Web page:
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Career Paths: Ainsley-Brooke Satterwhite ‘22L After graduation, Ainsley-Brooke Satterwhite will enter the Army JAG Corps.

ainsleysatterwhite-800x533 Career Paths: Ainsley-Brooke Satterwhite ‘22LAinsley-Brooke Satterwhite ‘22L

Ainsley-Brooke Satterwhite ‘22L, is from Fredericksburg, Virginia. She received her bachelor’s degree from East Carolina University. While at W&L, she served as the Vice President of Veterans Affairs for the National Security and Military Law Society. After graduation, Ainsley will enter the Army JAG Corps.

Why did you decide to pursue a career in JAG? Have you had any externships or experiences at law school that pointed you in that direction?

Prior to coming to law school, I knew I wanted to enter the JAG Corps; I was commissioned as a 2LT in the Army in September 2019. I grew up in a military-entrenched family: my father, sister, and brother-in-law are currently serving in the Navy. Although I knew I wanted to enter the JAG Corps, I wanted to experience it for myself and, in my 2L summer, I sought out two externships with different JAG offices.

I was exceptionally fortunate to split my summer between Fort Bragg and Fort Eustis and experience different mission-sets within the Army. During my time, I participated in PT, observed a court martial, and experienced a variety of ways JAGs serve – including Trial Defense Services, Legal Assistance, Military Justice, and Ethics.

While at W&L, I’ve had phenomenal professors who have encouraged me to follow my goal of becoming a JAG. Both Professor Disbennett-Albrecht and Professor Bond demonstrated the value of passion for those you’re serving in their practicums. Ms. Coleman-Jackson (Assistant Director, Office of Career Strategy) was extremely influential in my process. She helped me with interview prep, networking, and was always willing to find time to speak with me.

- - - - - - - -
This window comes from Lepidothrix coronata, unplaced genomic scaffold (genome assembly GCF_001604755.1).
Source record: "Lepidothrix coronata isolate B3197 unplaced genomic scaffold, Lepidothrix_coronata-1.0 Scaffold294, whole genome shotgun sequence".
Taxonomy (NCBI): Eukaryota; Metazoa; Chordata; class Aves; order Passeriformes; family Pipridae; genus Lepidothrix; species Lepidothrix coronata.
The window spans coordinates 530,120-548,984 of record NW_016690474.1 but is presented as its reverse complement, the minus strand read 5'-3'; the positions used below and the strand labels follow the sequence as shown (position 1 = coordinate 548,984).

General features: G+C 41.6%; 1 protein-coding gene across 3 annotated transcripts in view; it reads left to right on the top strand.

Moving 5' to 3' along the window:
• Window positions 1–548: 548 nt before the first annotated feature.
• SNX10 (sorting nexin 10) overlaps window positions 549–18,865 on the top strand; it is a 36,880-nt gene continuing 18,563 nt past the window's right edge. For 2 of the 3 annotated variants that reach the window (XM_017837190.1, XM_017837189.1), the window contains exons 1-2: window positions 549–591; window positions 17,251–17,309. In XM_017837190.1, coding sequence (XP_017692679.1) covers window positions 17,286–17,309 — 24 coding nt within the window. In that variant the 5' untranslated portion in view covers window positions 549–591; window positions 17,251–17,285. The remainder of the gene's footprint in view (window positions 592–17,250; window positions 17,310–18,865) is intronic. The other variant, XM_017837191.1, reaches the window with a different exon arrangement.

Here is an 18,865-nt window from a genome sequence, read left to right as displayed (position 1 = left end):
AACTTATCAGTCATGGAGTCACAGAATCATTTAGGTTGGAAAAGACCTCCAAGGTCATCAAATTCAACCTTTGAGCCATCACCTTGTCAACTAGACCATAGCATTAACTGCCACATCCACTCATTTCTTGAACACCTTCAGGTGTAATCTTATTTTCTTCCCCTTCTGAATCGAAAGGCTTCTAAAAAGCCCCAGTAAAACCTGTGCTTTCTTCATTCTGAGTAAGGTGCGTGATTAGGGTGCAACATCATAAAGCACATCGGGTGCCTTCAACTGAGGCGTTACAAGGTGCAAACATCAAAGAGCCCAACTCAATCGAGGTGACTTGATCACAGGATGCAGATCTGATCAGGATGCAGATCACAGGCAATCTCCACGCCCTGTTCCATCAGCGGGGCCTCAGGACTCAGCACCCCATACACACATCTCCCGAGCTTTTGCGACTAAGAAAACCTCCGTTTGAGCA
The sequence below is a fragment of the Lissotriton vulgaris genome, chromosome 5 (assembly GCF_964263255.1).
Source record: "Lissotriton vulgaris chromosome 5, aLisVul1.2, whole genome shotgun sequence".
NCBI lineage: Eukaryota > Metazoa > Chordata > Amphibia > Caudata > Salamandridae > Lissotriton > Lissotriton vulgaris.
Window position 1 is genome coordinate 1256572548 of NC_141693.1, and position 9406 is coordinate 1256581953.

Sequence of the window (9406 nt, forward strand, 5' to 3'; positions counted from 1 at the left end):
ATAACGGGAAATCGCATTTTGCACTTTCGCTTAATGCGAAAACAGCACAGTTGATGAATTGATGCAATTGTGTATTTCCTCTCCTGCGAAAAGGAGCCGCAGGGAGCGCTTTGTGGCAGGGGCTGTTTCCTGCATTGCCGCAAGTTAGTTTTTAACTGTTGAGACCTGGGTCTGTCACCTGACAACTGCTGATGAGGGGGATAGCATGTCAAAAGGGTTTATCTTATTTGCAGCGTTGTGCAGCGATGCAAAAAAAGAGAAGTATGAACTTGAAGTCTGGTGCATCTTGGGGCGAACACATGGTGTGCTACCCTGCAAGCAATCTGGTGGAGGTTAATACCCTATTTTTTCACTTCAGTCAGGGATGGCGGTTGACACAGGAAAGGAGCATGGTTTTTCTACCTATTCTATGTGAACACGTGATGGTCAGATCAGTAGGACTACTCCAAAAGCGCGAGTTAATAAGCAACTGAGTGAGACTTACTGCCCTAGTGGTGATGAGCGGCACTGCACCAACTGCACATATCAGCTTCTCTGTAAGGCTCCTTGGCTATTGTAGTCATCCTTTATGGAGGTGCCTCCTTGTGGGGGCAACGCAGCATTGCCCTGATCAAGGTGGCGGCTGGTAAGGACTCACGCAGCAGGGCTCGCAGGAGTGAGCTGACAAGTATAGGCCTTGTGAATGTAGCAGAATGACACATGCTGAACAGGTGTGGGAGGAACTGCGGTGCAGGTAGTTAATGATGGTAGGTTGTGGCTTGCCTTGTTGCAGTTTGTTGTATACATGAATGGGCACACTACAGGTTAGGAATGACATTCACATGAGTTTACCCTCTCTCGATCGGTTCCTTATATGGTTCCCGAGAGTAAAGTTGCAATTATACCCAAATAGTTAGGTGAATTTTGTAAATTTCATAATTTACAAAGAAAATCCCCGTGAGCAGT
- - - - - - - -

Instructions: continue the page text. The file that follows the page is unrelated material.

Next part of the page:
Describe the application and interview process for JAG. What was the most interesting or surprising thing about that experience?

The JAG application process is a long and daunting process at times. What was most surprising to me was that not only are there the normal components of a job application, but the process doesn’t end once you’ve been selected—you also have to be medically processed and cleared. The most exciting part of the process was the interview with the Field Screening Officer (FSO). This interview acts as a two-way interview in which it’s expected for applicants to pose questions to the FSO as the FSO is also asking questions of the applicant. The FSO is a JAG who has served for a number of years and has experienced many facets of the JAG career. They are open to answering questions about what a career as a JAG resembles, and my FSO relayed his personal experiences since joining.

Do you know where you will be placed and what sort of work will you be doing? If not, what do you hope for?

I won’t find out where I will be stationed until later in the process nor do I know what type of law I’ll be practicing. Most new JAGs begin their career in Legal Assistance and are rotated through the other areas of law within their first four years of service. During my externships, I thoroughly enjoyed working in Military Justice and Trial Defense Service and hope to waive the Jolly Roger!

In what ways has your experience at W&L prepared you for JAG?

My practicums have all proved exceptionally helpful in preparing me for JAG. In them, I’ve improved my legal writing tenfold by writing motions and white papers.  I have also had the opportunity to complete oral arguments on the motions I’ve drafted and interview mock clients and witnesses, which made me more comfortable in my ability to provide legal advice and identify key information for cases. My experiences at W&L have placed me in the best possible position to begin my career as a JAG with confidence in my capabilities as a lawyer.